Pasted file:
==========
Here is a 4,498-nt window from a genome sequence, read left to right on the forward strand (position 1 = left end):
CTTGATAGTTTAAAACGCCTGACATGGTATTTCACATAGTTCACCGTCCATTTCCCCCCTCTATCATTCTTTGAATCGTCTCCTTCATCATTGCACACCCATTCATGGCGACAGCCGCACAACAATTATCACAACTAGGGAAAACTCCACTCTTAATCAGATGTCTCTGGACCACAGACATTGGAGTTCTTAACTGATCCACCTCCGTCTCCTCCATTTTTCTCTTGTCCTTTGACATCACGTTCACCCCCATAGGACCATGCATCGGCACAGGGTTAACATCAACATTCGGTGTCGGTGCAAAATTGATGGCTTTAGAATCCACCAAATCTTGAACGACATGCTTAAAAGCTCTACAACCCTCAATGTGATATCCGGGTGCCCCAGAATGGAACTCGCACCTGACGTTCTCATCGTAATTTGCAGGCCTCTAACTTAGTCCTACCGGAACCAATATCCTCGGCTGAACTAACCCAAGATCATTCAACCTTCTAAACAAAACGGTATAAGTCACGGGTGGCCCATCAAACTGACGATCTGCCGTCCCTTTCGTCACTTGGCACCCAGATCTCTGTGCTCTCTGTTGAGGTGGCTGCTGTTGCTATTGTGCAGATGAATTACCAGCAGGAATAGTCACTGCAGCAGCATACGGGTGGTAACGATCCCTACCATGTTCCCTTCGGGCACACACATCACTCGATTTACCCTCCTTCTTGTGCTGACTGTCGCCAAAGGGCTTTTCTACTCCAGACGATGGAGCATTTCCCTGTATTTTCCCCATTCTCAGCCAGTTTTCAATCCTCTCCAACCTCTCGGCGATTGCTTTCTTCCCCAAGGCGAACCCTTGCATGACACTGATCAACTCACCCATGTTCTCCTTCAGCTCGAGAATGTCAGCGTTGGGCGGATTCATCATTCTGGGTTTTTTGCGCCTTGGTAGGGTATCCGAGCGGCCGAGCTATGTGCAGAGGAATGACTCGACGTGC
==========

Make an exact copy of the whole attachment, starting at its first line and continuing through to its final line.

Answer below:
Here is a 4,498-nt window from a genome sequence, read left to right on the forward strand (position 1 = left end):
CTTGATAGTTTAAAACGCCTGACATGGTATTTCACATAGTTCACCGTCCATTTCCCCCCTCTATCATTCTTTGAATCGTCTCCTTCATCATTGCACACCCATTCATGGCGACAGCCGCACAACAATTATCACAACTAGGGAAAACTCCACTCTTAATCAGATGTCTCTGGACCACAGACATTGGAGTTCTTAACTGATCCACCTCCGTCTCCTCCATTTTTCTCTTGTCCTTTGACATCACGTTCACCCCCATAGGACCATGCATCGGCACAGGGTTAACATCAACATTCGGTGTCGGTGCAAAATTGATGGCTTTAGAATCCACCAAATCTTGAACGACATGCTTAAAAGCTCTACAACCCTCAATGTGATATCCGGGTGCCCCAGAATGGAACTCGCACCTGACGTTCTCATCGTAATTTGCAGGCCTCTAACTTAGTCCTACCGGAACCAATATCCTCGGCTGAACTAACCCAAGATCATTCAACCTTCTAAACAAAACGGTATAAGTCACGGGTGGCCCATCAAACTGACGATCTGCCGTCCCTTTCGTCACTTGGCACCCAGATCTCTGTGCTCTCTGTTGAGGTGGCTGCTGTTGCTATTGTGCAGATGAATTACCAGCAGGAATAGTCACTGCAGCAGCATACGGGTGGTAACGATCCCTACCATGTTCCCTTCGGGCACACACATCACTCGATTTACCCTCCTTCTTGTGCTGACTGTCGCCAAAGGGCTTTTCTACTCCAGACGATGGAGCATTTCCCTGTATTTTCCCCATTCTCAGCCAGTTTTCAATCCTCTCCAACCTCTCGGCGATTGCTTTCTTCCCCAAGGCGAACCCTTGCATGACACTGATCAACTCACCCATGTTCTCCTTCAGCTCGAGAATGTCAGCGTTGGGCGGATTCATCATTCTGGGTTTTTTGCGCCTTGGTAGGGTATCCGAGCGGCCGAGCTATGTGCAGAGGAATGACTCGACGTGC